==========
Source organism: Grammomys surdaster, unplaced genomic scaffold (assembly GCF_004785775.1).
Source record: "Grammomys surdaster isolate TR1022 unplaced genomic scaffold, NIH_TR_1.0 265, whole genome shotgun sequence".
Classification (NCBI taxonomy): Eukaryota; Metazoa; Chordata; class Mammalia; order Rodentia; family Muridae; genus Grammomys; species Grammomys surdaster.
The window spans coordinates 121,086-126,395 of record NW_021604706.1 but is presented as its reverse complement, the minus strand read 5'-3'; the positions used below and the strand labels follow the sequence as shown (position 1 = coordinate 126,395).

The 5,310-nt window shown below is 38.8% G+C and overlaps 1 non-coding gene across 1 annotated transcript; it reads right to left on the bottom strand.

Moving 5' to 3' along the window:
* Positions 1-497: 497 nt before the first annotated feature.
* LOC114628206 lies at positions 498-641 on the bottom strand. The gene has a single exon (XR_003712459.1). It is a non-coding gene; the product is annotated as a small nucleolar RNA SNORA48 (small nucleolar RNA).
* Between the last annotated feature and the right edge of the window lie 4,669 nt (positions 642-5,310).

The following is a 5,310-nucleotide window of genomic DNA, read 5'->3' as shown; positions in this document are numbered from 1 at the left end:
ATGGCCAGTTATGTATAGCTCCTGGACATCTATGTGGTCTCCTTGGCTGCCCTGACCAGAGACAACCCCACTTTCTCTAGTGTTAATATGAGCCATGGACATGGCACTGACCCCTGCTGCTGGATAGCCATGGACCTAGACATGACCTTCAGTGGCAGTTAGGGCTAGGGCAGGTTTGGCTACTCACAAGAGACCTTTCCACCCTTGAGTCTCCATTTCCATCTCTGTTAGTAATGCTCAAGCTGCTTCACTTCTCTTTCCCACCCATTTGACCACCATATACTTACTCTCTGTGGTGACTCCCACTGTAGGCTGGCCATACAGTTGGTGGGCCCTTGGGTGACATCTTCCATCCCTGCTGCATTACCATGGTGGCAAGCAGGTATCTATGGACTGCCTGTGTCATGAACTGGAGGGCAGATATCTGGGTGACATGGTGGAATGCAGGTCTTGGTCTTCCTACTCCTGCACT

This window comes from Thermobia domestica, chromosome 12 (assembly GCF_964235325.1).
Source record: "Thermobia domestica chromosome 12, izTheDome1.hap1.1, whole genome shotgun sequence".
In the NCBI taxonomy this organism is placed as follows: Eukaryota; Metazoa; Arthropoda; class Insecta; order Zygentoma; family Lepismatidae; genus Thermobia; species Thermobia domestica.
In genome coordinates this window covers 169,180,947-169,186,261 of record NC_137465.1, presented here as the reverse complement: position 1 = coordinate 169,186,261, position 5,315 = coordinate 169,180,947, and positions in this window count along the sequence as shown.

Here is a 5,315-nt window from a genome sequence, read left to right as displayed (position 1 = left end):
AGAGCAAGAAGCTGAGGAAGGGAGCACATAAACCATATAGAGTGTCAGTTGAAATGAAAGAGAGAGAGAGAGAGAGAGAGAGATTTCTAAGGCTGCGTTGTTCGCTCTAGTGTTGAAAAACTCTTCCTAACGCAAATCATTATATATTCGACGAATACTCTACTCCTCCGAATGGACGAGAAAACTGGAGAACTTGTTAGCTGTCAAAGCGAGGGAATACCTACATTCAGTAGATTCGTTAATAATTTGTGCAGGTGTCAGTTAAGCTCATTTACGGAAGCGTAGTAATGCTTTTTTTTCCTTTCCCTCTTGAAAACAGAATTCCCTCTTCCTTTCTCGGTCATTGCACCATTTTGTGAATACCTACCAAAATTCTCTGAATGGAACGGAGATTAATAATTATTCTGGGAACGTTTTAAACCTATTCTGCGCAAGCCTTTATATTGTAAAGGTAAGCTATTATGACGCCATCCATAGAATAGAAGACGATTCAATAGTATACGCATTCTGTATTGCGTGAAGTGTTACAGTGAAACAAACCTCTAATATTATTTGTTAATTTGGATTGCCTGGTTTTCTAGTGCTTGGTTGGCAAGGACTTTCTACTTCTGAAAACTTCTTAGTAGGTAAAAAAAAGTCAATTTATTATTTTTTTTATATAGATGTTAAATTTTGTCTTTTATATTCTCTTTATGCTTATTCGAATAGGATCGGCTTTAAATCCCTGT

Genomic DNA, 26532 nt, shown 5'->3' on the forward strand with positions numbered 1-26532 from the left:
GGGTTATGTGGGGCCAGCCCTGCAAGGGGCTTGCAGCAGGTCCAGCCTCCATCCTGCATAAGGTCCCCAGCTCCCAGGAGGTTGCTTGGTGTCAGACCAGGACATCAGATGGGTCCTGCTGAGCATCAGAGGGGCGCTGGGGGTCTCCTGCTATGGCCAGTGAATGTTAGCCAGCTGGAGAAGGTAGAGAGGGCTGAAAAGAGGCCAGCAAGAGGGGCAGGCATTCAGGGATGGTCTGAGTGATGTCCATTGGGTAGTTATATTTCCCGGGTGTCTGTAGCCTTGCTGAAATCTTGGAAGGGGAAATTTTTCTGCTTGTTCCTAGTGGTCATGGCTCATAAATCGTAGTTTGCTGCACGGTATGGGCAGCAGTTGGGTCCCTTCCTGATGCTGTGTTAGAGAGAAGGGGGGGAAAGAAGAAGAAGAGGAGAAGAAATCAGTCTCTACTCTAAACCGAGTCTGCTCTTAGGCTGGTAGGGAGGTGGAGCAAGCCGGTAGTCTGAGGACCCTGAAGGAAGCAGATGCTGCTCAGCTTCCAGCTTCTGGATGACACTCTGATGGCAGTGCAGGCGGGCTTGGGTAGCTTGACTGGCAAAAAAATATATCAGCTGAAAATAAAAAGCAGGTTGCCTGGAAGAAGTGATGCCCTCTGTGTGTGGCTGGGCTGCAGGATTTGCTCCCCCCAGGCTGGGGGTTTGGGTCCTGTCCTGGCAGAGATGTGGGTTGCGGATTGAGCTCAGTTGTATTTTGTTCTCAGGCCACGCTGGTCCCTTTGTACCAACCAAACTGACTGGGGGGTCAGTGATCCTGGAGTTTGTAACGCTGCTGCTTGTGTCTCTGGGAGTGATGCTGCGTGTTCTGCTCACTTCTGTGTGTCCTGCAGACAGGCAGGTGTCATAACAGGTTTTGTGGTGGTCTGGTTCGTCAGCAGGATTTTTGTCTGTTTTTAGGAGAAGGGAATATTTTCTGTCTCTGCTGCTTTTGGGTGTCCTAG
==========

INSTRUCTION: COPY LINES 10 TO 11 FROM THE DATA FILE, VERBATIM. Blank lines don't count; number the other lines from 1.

The following is a 5,310-nucleotide window of genomic DNA, read 5'->3' as shown; positions in this document are numbered from 1 at the left end:
ATGGCCAGTTATGTATAGCTCCTGGACATCTATGTGGTCTCCTTGGCTGCCCTGACCAGAGACAACCCCACTTTCTCTAGTGTTAATATGAGCCATGGACATGGCACTGACCCCTGCTGCTGGATAGCCATGGACCTAGACATGACCTTCAGTGGCAGTTAGGGCTAGGGCAGGTTTGGCTACTCACAAGAGACCTTTCCACCCTTGAGTCTCCATTTCCATCTCTGTTAGTAATGCTCAAGCTGCTTCACTTCTCTTTCCCACCCATTTGACCACCATATACTTACTCTCTGTGGTGACTCCCACTGTAGGCTGGCCATACAGTTGGTGGGCCCTTGGGTGACATCTTCCATCCCTGCTGCATTACCATGGTGGCAAGCAGGTATCTATGGACTGCCTGTGTCATGAACTGGAGGGCAGATATCTGGGTGACATGGTGGAATGCAGGTCTTGGTCTTCCTACTCCTGCACT